FAA reports it is near Y2K compliance

The Federal Aviation Administration today said it has fixed and tested all of its systems in need of repair for Year 2000 compliance and is nearly finished installing the fixed systems.

As of today, 88 percent of the FAA's 641 systems are Year 2000-compliant and have been installed, according to Ray Long, director of the FAA's Year 2000 program office. The FAA will complete installing all of its systems by June 30, which is three months after the March 31 deadline that the Office of Management and Budget set for all agencies to have mission-critical systems Year 2000-compliant. Of the FAA's 641 computer systems, 423 are mission-critical.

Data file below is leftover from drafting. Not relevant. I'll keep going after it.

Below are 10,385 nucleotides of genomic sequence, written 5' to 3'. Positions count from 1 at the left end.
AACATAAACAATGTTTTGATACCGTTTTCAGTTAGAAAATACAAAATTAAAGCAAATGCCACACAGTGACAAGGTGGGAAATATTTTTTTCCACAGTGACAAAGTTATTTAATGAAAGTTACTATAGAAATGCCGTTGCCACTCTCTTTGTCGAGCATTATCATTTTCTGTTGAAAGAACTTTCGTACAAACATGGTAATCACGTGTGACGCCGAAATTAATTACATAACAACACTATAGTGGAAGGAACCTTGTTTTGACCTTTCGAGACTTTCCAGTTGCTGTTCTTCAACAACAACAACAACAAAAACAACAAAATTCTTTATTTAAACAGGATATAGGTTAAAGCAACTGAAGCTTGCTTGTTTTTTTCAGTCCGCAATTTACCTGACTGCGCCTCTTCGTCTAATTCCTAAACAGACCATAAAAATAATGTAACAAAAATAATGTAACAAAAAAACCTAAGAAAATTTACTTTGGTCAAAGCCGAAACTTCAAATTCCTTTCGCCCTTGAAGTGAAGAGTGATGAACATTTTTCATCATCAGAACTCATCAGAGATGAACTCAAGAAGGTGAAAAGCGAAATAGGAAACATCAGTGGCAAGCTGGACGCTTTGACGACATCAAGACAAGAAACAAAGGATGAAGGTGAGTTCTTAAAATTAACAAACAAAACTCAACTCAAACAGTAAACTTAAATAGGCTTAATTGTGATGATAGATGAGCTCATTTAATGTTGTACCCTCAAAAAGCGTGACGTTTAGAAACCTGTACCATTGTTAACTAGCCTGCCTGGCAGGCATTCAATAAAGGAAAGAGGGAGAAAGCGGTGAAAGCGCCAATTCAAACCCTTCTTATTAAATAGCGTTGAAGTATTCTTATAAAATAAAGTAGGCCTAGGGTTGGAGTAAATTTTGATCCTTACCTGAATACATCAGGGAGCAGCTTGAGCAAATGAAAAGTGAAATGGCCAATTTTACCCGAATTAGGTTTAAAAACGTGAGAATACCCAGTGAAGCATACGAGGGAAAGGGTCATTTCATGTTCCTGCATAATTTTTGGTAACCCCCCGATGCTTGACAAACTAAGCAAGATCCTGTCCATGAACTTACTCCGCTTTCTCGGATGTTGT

The FAA also will test for Year 2000 compliance every air traffic control system at Denver International Airport on April 10. The end-to-end test will involve tracking live aircraft with system computer clocks set forward to Dec. 31, 1999, and rolled over to Jan. 1, 2000. While the computers involved in the test will track real aircraft, they will not be used to manage air traffic.

Because every air traffic control system used in the country is in use at Denver, the April 10 test will illustrate whether the Year 2000-compliant systems will work on a national level. "The Denver test is a national test," Long said. "This will signify that the National Airspace System will operate."

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